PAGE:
U.S. Fish and Wildlife Service Does Very Little to Protect Fish and Wildlife
Of 88,000 actions and developments considered potentially threatening to the nation’s endangered species over the past seven years, not one has been halted by the U.S. government, a new study has found.
The Guardian reports:
An analysis of assessments made by the US Fish and Wildlife Service, published in the Proceedings of the National Academy of Sciences, found that the agency very rarely used its powers to intervene in projects that could imperil any of the US’s endangered plants and animals, which currently number almost 1,600.
Of 88,000 actions assessed by the FWS between January 2008 and April 2015, just two triggered significant further action. A 2007 plan to drop fire retardant in California was deemed by the FWS to be prohibitively harmful to forest-dwelling endangered species, although this was challenged in court. The FWS also stepped in over a plan to divert water from the San Francisco Bay Delta due to concerns over the impact to threatened fish. […]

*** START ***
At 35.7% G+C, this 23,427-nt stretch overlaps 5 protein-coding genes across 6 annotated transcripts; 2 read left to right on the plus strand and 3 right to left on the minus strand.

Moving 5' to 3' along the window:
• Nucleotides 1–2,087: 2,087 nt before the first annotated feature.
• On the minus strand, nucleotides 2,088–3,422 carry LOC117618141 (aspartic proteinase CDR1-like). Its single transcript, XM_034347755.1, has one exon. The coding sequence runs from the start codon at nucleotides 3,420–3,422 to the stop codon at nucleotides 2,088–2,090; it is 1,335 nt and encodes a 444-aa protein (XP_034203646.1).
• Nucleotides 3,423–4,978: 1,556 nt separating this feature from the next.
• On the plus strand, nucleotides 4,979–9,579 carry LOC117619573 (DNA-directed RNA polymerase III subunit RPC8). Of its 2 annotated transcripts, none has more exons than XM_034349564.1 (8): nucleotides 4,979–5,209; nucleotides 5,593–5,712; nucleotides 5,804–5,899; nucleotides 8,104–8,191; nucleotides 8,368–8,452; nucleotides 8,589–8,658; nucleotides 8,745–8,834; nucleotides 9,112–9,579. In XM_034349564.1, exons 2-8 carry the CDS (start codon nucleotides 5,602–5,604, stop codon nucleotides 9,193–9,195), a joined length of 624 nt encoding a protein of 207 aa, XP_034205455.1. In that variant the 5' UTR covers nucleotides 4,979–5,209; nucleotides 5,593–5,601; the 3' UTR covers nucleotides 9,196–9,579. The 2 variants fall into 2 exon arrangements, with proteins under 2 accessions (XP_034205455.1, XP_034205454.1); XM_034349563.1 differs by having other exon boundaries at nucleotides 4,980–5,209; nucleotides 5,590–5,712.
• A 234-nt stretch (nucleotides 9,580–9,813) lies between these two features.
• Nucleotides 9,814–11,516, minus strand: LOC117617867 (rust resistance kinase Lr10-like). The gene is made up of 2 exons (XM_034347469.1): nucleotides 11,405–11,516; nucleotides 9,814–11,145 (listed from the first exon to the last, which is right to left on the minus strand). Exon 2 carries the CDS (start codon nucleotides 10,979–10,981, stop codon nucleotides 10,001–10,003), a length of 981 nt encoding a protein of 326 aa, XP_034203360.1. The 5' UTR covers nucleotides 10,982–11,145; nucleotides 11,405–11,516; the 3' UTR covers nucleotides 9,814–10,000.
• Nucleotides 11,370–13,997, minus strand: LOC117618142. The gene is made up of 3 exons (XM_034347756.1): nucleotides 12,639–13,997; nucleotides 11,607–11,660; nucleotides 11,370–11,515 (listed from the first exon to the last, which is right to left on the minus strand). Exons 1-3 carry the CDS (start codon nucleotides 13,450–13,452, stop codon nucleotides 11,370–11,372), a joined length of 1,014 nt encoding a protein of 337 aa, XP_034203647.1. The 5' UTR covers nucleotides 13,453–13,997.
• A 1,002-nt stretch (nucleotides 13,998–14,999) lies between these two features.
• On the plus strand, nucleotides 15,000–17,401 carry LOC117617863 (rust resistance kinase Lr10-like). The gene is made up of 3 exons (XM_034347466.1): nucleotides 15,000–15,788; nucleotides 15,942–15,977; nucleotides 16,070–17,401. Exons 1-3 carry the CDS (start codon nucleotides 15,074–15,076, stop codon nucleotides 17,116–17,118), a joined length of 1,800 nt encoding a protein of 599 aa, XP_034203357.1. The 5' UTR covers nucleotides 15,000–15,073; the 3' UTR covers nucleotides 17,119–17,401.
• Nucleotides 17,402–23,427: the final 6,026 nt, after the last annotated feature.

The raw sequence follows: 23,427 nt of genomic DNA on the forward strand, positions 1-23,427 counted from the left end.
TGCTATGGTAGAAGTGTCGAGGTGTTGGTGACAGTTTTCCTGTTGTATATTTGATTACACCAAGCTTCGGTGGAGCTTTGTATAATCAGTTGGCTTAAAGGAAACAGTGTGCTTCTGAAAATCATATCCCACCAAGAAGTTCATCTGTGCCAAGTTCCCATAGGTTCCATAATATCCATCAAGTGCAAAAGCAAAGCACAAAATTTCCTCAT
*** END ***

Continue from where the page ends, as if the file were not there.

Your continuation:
According to Defenders of Wildlife, a wildlife welfare group that conducted the analysis, the FWS is intervening in a diminishing number of cases. A tally from 1991 shows that there were 350 “jeopardy judgements” out of 73,560 previous consultations, compared with the two adverse outcomes in 80,000 cases over the past seven years.
Defenders of Wildlife said that the analysis shows it is misleading to claim that federal wildlife regulations are hampering development and harming jobs.
“The impression we often get from Congress and the media is that the Fish and Wildlife Service makes these calls all the time, that you can’t cut down a tree to build a swimming pool or that you can’t graze cattle on your ranch,” said Ya-We Li, the senior director of endangered species conservation at Defenders of Wildlife. “A lot of projects are modified in the first place, but this shows that none of them were stopped or substantially modified in order to avoid the jeopardy finding.”
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— Posted by Alexander Reed Kelly.